David: Many of us watched Andreas Antonopoulos’s articulate presentation of Bitcoin to the Canadian Parliament. In comparison to the US, how is the Canadian government treating Bitcoin today? Would you call Canada a Bitcoin friendly or unfriendly jurisdiction? Is there a partisan split on the digital currency?
Stuart: First, there appears to be no partisan split. Some of the issues raised are being raised irrespective of party affiliation.
Canada seems to be taking a cautious approach to the subject so far. We have laws and rules that already regulate the uses of this technology somewhat – think of taxation and securities rules. On the AML front, we have new legislation that passed as part of the 2014 federal budget, and we’re now waiting for regulations to spell out what kinds of cryptocurrency businesses will be covered by the new rules. There will be a consultation process as part of the development of the regs.
I would still call Canada mostly bitcoin-friendly, but I stress that the banks here are not. Policy makers appear to want to understand this technology before rushing into anything.
David: You’ve also been involved in a very exciting new company called Tether. Could you tell us more about it?
Stuart: Sure. Tether is a smart property project. It seeks to take away the short-term volatility of bitcoin while retaining the benefits of the whole Bitcoin network. Tethers will be fully-backed by their underlying assets, say, US$1,000 for 1,000 issued Tethers. It’s launching with some fantastic partners and will try to be one of the most transparent enterprises in history.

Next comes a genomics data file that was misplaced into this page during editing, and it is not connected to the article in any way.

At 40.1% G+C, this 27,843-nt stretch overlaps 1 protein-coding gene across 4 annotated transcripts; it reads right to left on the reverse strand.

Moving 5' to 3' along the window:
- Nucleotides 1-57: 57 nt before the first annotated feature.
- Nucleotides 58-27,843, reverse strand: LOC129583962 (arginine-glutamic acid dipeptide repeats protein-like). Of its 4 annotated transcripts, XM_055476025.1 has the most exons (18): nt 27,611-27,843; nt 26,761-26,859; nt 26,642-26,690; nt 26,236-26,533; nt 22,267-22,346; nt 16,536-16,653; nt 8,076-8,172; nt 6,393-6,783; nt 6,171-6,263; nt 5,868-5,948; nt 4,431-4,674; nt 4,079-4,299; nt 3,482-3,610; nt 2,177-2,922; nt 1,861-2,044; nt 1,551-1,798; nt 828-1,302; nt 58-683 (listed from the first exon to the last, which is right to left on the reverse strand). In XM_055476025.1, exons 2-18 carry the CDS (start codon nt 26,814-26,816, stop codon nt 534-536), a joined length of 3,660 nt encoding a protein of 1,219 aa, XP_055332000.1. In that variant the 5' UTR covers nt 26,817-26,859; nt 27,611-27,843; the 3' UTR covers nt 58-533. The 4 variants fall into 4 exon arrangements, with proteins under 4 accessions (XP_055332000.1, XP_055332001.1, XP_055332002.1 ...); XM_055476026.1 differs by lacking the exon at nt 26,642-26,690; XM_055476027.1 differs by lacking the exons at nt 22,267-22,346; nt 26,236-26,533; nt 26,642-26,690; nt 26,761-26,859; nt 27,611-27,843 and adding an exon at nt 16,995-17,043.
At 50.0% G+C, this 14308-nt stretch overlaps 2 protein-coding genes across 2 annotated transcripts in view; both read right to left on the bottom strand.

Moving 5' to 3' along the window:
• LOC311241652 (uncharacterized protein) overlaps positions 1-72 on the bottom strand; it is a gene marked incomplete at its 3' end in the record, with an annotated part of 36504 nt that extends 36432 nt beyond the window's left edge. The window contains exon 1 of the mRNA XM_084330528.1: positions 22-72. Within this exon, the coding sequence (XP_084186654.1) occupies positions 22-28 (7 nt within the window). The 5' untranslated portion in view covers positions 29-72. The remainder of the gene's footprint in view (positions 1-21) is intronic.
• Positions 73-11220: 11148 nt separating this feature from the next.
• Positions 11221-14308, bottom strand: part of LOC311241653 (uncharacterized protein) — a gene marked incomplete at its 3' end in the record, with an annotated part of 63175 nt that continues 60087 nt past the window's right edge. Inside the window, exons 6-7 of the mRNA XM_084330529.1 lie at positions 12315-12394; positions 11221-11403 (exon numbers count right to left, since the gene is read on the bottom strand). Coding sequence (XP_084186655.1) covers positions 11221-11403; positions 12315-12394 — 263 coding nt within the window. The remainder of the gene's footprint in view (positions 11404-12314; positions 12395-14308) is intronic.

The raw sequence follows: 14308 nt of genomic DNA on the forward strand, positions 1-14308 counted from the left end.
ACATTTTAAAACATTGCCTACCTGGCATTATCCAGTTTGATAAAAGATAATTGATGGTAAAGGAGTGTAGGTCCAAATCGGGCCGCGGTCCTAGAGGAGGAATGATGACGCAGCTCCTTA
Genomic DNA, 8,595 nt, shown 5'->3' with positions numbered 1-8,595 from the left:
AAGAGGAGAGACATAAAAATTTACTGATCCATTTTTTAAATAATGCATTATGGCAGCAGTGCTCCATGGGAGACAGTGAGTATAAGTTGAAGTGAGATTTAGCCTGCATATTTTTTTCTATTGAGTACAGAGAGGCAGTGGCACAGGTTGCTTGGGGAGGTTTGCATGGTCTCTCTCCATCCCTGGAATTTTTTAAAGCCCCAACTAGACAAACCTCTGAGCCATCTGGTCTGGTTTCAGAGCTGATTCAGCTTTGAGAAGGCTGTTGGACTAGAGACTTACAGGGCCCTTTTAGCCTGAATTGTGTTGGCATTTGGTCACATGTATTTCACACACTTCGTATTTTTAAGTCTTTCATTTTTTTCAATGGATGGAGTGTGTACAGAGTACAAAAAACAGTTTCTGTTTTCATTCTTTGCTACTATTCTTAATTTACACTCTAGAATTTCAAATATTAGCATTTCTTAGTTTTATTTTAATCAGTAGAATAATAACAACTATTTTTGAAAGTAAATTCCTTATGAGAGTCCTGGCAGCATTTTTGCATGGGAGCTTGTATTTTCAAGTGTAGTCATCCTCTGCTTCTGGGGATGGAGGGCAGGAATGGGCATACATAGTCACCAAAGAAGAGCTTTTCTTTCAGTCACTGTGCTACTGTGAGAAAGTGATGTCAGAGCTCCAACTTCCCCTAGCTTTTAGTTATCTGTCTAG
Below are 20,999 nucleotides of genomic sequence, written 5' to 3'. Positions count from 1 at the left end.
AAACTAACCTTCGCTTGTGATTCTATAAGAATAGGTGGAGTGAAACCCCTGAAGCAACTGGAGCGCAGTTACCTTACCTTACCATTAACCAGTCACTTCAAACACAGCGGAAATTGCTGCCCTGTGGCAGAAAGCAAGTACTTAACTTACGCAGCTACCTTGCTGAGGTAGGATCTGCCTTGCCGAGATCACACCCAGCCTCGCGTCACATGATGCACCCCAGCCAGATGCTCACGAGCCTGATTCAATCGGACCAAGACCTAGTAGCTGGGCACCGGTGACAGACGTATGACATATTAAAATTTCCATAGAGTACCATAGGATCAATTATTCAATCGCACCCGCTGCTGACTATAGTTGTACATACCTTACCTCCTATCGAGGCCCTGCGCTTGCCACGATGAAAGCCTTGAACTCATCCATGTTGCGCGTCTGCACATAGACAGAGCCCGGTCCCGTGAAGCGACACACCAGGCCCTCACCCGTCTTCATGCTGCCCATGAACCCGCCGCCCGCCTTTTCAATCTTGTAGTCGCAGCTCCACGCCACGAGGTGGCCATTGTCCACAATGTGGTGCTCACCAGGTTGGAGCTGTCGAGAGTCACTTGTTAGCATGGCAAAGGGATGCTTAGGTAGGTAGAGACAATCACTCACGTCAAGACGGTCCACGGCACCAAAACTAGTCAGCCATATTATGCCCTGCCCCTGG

David: Sounds interesting! What are the key legal and regulatory issues facing your Bitcoin ecosystem clients?
Stuart: The uncertainty and dynamism of the regulatory picture. At the same time, even short-term stability is good for certain clients of mine because they realize that things are changing so fast that a viable business model might have to be fundamentally rethought before a short-term horizon anyway. Even near-term stability can give them the window they need to act.
David: What do you see as the biggest challenge to the adoption of the Bitcoin technology?
Stuart: I really wish I knew the answer to that. Look, mass adoption will take applications and integrations that are compelling for people. I don’t think that bitcoin will ever replace the dollar, save for a relatively small number of people. But even if mass adoption of bitcoin as a cryptocurrency doesn’t happen, the potential of decentralized ledger technology I think will go into some very interesting places that we’re only starting to think about now.
David: What can Bitcoin holders and business expect in 2015? Any predictions for the coming year?
Stuart: I don’t think there will be any great theme. I think it will be a patchwork globally. We’ll start to get more clarification on what Canada will look like, and the securities commissions will continue their audit and enforcement activities. (I think that securities scrutiny in Canada is the next big push up here – it already started this past year in several provinces.) We’ll see more enforcement actions in the US. The UK will be neat to watch as it tries to figure out what to do. Some governments will continue to be threatened and will try to suppress cryptocurrency outright.